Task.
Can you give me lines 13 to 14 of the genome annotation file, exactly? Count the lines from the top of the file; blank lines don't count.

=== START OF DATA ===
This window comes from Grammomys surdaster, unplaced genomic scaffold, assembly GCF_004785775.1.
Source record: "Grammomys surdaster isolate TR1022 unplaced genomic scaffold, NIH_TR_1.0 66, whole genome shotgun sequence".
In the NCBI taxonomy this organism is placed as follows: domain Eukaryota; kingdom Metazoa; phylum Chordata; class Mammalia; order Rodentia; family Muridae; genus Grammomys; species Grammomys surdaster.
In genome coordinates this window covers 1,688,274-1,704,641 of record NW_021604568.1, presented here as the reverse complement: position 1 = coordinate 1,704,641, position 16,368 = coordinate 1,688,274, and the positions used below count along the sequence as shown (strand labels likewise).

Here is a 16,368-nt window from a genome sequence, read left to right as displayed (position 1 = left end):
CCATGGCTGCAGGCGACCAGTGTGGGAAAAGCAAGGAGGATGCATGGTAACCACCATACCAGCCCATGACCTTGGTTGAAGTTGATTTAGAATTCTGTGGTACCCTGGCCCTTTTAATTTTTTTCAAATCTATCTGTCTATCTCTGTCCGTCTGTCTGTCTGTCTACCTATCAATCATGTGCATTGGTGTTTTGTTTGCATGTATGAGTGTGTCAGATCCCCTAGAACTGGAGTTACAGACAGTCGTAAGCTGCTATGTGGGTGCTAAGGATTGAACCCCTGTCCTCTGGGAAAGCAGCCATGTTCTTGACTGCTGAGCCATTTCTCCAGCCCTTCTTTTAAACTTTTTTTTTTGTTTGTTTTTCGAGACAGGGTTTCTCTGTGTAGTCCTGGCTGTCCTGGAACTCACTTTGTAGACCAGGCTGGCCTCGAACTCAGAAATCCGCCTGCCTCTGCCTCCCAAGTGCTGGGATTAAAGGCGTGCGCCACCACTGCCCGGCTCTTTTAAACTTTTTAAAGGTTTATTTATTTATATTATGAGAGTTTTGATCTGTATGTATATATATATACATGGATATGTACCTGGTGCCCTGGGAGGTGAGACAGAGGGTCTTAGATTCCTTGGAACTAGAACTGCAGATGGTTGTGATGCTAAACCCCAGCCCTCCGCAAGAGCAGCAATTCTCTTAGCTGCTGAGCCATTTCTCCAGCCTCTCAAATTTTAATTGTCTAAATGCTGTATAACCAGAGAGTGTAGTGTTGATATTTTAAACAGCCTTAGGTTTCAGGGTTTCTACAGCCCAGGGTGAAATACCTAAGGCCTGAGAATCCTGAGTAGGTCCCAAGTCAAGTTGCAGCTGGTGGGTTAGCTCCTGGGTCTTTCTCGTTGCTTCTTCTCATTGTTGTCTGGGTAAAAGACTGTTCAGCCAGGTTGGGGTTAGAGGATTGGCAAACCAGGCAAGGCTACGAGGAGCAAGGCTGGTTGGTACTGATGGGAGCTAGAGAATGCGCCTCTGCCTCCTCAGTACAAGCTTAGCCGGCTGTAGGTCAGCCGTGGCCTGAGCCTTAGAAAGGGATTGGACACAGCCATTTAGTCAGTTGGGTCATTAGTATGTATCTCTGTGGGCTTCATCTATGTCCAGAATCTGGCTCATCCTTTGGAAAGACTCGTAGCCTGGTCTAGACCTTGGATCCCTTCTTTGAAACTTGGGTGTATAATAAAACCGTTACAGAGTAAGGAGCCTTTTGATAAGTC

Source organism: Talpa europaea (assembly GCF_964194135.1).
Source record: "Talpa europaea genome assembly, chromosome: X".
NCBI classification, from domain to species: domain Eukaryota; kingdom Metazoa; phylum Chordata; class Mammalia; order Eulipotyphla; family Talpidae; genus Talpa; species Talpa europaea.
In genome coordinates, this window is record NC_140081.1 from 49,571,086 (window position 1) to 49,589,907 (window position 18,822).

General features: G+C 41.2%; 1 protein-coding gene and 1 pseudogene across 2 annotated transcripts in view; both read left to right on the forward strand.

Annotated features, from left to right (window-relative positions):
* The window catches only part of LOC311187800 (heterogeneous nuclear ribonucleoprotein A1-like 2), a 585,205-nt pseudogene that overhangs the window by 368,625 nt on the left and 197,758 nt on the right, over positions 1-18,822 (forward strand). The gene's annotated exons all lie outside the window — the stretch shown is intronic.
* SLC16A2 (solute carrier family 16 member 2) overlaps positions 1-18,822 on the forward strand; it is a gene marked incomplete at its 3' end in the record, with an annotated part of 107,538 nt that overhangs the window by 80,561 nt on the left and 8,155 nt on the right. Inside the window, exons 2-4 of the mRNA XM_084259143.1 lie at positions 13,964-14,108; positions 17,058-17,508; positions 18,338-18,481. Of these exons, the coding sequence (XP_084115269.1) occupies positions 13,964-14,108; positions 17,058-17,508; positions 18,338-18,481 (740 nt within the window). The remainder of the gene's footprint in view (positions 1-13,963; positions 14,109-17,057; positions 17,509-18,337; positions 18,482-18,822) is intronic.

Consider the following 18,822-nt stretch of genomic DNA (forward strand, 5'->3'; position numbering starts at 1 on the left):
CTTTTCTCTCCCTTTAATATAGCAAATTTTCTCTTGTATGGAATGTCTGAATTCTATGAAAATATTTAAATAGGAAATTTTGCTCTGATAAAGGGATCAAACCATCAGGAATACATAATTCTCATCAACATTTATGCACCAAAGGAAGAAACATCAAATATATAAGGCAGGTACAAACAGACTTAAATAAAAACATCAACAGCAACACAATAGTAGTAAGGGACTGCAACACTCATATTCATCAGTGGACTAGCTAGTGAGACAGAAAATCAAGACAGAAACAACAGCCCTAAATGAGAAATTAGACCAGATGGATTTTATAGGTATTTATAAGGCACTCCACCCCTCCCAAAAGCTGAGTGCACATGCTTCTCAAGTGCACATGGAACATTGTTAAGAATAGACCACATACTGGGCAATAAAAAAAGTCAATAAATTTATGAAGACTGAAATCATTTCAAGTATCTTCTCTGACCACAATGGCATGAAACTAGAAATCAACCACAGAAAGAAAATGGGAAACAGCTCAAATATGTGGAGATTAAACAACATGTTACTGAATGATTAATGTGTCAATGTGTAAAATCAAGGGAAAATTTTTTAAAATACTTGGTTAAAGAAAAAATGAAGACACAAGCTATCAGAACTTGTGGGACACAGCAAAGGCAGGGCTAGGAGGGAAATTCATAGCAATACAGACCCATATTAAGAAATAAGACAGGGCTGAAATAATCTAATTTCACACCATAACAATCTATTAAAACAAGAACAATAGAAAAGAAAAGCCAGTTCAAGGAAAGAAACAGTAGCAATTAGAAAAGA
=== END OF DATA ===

* The window catches only part of LOC311187800 (heterogeneous nuclear ribonucleoprotein A1-like 2), a 585,205-nt pseudogene that overhangs the window by 368,625 nt on the left and 197,758 nt on the right, over positions 1-18,822 (forward strand). The gene's annotated exons all lie outside the window — the stretch shown is intronic.
* SLC16A2 (solute carrier family 16 member 2) overlaps positions 1-18,822 on the forward strand; it is a gene marked incomplete at its 3' end in the record, with an annotated part of 107,538 nt that overhangs the window by 80,561 nt on the left and 8,155 nt on the right. Inside the window, exons 2-4 of the mRNA XM_084259143.1 lie at positions 13,964-14,108; positions 17,058-17,508; positions 18,338-18,481. Of these exons, the coding sequence (XP_084115269.1) occupies positions 13,964-14,108; positions 17,058-17,508; positions 18,338-18,481 (740 nt within the window). The remainder of the gene's footprint in view (positions 1-13,963; positions 14,109-17,057; positions 17,509-18,337; positions 18,482-18,822) is intronic.